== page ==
Noble: Incoming Republican National Committee chairman, Virginia Gov. James Gilmore.
It is an old and venerable piece of Virginia lore, handed down from one political generation to the next, that there is no higher office in the land than that of the governor of the commonwealth. The corollary is that a governor would never leave office before his four-year term is up. Whether for that reason or some other, Virginia Gov. James Gilmore declined to take a position in the Cabinet of President-elect Bush that was surely his if he had wanted it.
Fortunately, Mr. Bush and the governor negotiated another high-ranking national position that won’t compromise Mr. Gilmore’s work in Virginia in the last year of his term: chairman of the Republican National Committee. The governor has much to offer to Republicans, as well as to others.
As this newspaper’s Stephen Dinan reported Friday, “The governor has signed the largest tax cut in state history, boosted education spending, and promoted Virginia as a high-tech mecca. Most importantly, he gave Republicans a historic breakthrough in the legislature, delivering to them a one-time Democratic stronghold.” Thanks in part to his efforts (the work of incoming U.S. Sen. and former Virginia Gov. George Allen as well as one-time Senate candidate Oliver North also come to mind), Virginia no longer has a statewide Democratic official and both the Virginia House of Delegates and the Virginia Senate are controlled by Republicans.
Perhaps most importantly, Mr. Gilmore has also stayed true to his most “controversial” pledge, to cut the state car tax because, he says, “I just feel a sacred trust to that.” His belief that he should honor the trust committed to him has compelled him to continue to support tax cuts. As he told The Washington Times, “I think sometimes that people who are very well-to-do that become members of special-interest groups, fail to understand the concerns of working men and women every day. That’s why tax cuts are so important.”
For his dedication to honoring the promises he made to the citizens of Virginia, Mr. Gilmore more than deserves to be the noble of the week.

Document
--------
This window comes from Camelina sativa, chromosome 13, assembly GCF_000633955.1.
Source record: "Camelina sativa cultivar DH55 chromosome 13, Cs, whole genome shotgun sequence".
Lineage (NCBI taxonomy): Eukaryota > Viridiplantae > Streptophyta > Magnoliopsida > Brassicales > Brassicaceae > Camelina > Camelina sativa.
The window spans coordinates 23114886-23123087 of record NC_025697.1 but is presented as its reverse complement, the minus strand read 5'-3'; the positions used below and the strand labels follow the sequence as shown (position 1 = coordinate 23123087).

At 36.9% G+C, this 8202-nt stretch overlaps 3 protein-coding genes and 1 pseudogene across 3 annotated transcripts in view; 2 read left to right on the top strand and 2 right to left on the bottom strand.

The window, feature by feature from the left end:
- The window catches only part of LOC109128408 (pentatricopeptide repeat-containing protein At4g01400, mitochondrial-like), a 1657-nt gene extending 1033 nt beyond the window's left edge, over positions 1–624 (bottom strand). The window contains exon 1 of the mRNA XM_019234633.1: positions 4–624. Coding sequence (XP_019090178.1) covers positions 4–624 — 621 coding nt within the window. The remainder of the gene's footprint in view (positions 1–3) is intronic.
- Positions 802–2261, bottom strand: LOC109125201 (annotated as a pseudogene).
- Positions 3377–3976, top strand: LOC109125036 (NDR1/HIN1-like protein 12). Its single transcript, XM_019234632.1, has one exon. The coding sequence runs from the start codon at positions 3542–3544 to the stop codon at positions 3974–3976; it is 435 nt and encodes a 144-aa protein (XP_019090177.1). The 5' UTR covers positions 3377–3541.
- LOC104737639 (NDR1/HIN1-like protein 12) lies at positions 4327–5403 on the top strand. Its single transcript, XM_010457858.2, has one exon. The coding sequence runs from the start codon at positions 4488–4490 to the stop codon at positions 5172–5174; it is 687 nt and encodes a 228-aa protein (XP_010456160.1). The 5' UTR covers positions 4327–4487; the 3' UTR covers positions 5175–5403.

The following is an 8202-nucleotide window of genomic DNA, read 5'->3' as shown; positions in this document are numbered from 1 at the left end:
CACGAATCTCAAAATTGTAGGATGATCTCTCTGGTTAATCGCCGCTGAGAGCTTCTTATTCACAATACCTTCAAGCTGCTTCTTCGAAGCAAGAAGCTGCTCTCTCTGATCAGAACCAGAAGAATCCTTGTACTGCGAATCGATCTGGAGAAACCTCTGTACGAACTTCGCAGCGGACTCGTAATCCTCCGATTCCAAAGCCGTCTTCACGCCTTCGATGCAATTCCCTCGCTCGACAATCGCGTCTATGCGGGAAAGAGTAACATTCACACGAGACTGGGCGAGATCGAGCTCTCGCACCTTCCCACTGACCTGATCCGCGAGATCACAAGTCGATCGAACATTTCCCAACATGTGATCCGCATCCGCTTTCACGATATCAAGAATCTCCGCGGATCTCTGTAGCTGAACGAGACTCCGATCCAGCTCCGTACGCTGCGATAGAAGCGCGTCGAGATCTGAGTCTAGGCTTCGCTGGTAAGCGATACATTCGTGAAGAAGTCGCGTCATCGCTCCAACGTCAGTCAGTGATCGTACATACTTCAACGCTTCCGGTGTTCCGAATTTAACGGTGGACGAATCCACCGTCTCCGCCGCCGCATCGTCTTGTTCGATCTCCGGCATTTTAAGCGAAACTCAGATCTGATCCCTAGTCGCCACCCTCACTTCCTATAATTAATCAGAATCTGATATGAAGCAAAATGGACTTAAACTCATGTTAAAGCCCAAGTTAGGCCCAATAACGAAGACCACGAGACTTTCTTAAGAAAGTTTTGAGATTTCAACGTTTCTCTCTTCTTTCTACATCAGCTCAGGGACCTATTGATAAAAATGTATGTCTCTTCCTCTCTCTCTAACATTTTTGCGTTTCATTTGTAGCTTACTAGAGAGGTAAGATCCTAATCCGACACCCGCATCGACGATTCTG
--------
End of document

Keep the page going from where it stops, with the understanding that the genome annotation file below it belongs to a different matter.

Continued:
Knave: The Department of State and the Department of Justice for allowing, and occasionally abetting, overseas parental child abductions.
Elian Gonzales was only the most photogenic example of the despicable way in which both departments handle such cases. Although more than 1,000 children are kidnapped from the United States each year, a recent expose in The Washington Post pointed out, “The vast majority of children abducted abroad never come back.”
It isn’t that the departments lack the necessary authority. In 1993, Congress passed the International Parental Kidnapping Act, which made it a crime for parents to remove or retain a child outside the United States. Moreover, the United States was also one of 48 signatories of the Hague Convention on the Civil Aspects of International Child Abduction in 1998, which requires member countries to “secure the prompt return of children wrongfully removed to or retained in” other member countries.
However, both departments tend to ignore such statutes. Reader’s Digest pointed out last year that the “United States rarely puts much pressure on other countries to abide by the (Hague) treaty.” It also found that the State Department considers a “case closed when a foreign government denies a return request.” It reported that if the parents do approach Washington, “They are far too often met with delays, empty promises, even outright hostility.” The hostility does not seem to apply to the abductors, since a recent report by the Government Accounting Office (GAO) found, “Since 1993, Justice has indicted 62 parents under the (Parental Kidnapping) act, and obtained 13 convictions.”
Both departments have made worried noises about the problem, but the same GAO report cited above noted, “State and [Department of Justice] have not developed a clear strategy or plan that defines measurable goals, objectives, and resources required to fully implement their planned actions.”
The reason for the appalling apathy? An anonymous State Department official told The Post, “Top officials see (parental demands to retrieve children) as a needless irritant in bilateral relations.”
Yet the United States was founded on the belief that the rights of the individual cannot so easily be superseded by the demands of the state, and that the government was established by the people and for the people. Moreover, the governments established on the idea that individuals are simply cogs in the great machine of state have inevitably ground up their children.
For the calumny of placing the scribbled paper of diplomatic relations above the cries of abducted children, the State and Justice Departments deserve the knave of the week.